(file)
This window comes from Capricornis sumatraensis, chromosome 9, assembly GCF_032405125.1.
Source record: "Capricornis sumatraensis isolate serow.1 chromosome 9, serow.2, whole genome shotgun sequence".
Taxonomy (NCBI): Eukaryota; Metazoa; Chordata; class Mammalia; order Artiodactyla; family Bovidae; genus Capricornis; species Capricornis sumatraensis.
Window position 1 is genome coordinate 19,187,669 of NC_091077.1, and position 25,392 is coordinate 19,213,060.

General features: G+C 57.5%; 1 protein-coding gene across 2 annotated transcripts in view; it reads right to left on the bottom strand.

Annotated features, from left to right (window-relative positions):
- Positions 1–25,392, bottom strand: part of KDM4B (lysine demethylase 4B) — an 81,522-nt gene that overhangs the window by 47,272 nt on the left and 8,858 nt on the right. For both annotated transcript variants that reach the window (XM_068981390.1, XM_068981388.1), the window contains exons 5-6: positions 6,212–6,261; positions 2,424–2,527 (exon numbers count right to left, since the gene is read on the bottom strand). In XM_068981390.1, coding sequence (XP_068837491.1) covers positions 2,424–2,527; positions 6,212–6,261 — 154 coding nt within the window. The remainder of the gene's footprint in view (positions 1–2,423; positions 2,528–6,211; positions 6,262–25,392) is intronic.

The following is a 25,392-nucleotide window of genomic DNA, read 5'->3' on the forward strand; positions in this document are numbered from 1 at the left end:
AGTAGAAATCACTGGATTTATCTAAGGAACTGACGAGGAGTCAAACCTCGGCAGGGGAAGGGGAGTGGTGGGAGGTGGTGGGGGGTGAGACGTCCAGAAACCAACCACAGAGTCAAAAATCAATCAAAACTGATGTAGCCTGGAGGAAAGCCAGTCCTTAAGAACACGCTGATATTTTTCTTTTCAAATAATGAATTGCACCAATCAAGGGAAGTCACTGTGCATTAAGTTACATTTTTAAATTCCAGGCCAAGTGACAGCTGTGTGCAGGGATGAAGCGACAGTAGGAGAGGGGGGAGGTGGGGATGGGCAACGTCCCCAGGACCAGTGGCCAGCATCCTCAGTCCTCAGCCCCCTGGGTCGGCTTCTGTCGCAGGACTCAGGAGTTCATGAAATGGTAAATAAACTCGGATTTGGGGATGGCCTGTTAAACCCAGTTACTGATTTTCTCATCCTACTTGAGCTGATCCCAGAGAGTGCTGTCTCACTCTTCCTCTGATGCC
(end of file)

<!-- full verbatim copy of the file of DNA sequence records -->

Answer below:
This window comes from Capricornis sumatraensis, chromosome 9, assembly GCF_032405125.1.
Source record: "Capricornis sumatraensis isolate serow.1 chromosome 9, serow.2, whole genome shotgun sequence".
Taxonomy (NCBI): Eukaryota; Metazoa; Chordata; class Mammalia; order Artiodactyla; family Bovidae; genus Capricornis; species Capricornis sumatraensis.
Window position 1 is genome coordinate 19,187,669 of NC_091077.1, and position 25,392 is coordinate 19,213,060.

General features: G+C 57.5%; 1 protein-coding gene across 2 annotated transcripts in view; it reads right to left on the bottom strand.

Annotated features, from left to right (window-relative positions):
- Positions 1–25,392, bottom strand: part of KDM4B (lysine demethylase 4B) — an 81,522-nt gene that overhangs the window by 47,272 nt on the left and 8,858 nt on the right. For both annotated transcript variants that reach the window (XM_068981390.1, XM_068981388.1), the window contains exons 5-6: positions 6,212–6,261; positions 2,424–2,527 (exon numbers count right to left, since the gene is read on the bottom strand). In XM_068981390.1, coding sequence (XP_068837491.1) covers positions 2,424–2,527; positions 6,212–6,261 — 154 coding nt within the window. The remainder of the gene's footprint in view (positions 1–2,423; positions 2,528–6,211; positions 6,262–25,392) is intronic.

The following is a 25,392-nucleotide window of genomic DNA, read 5'->3' on the forward strand; positions in this document are numbered from 1 at the left end:
AGTAGAAATCACTGGATTTATCTAAGGAACTGACGAGGAGTCAAACCTCGGCAGGGGAAGGGGAGTGGTGGGAGGTGGTGGGGGGTGAGACGTCCAGAAACCAACCACAGAGTCAAAAATCAATCAAAACTGATGTAGCCTGGAGGAAAGCCAGTCCTTAAGAACACGCTGATATTTTTCTTTTCAAATAATGAATTGCACCAATCAAGGGAAGTCACTGTGCATTAAGTTACATTTTTAAATTCCAGGCCAAGTGACAGCTGTGTGCAGGGATGAAGCGACAGTAGGAGAGGGGGGAGGTGGGGATGGGCAACGTCCCCAGGACCAGTGGCCAGCATCCTCAGTCCTCAGCCCCCTGGGTCGGCTTCTGTCGCAGGACTCAGGAGTTCATGAAATGGTAAATAAACTCGGATTTGGGGATGGCCTGTTAAACCCAGTTACTGATTTTCTCATCCTACTTGAGCTGATCCCAGAGAGTGCTGTCTCACTCTTCCTCTGATGCC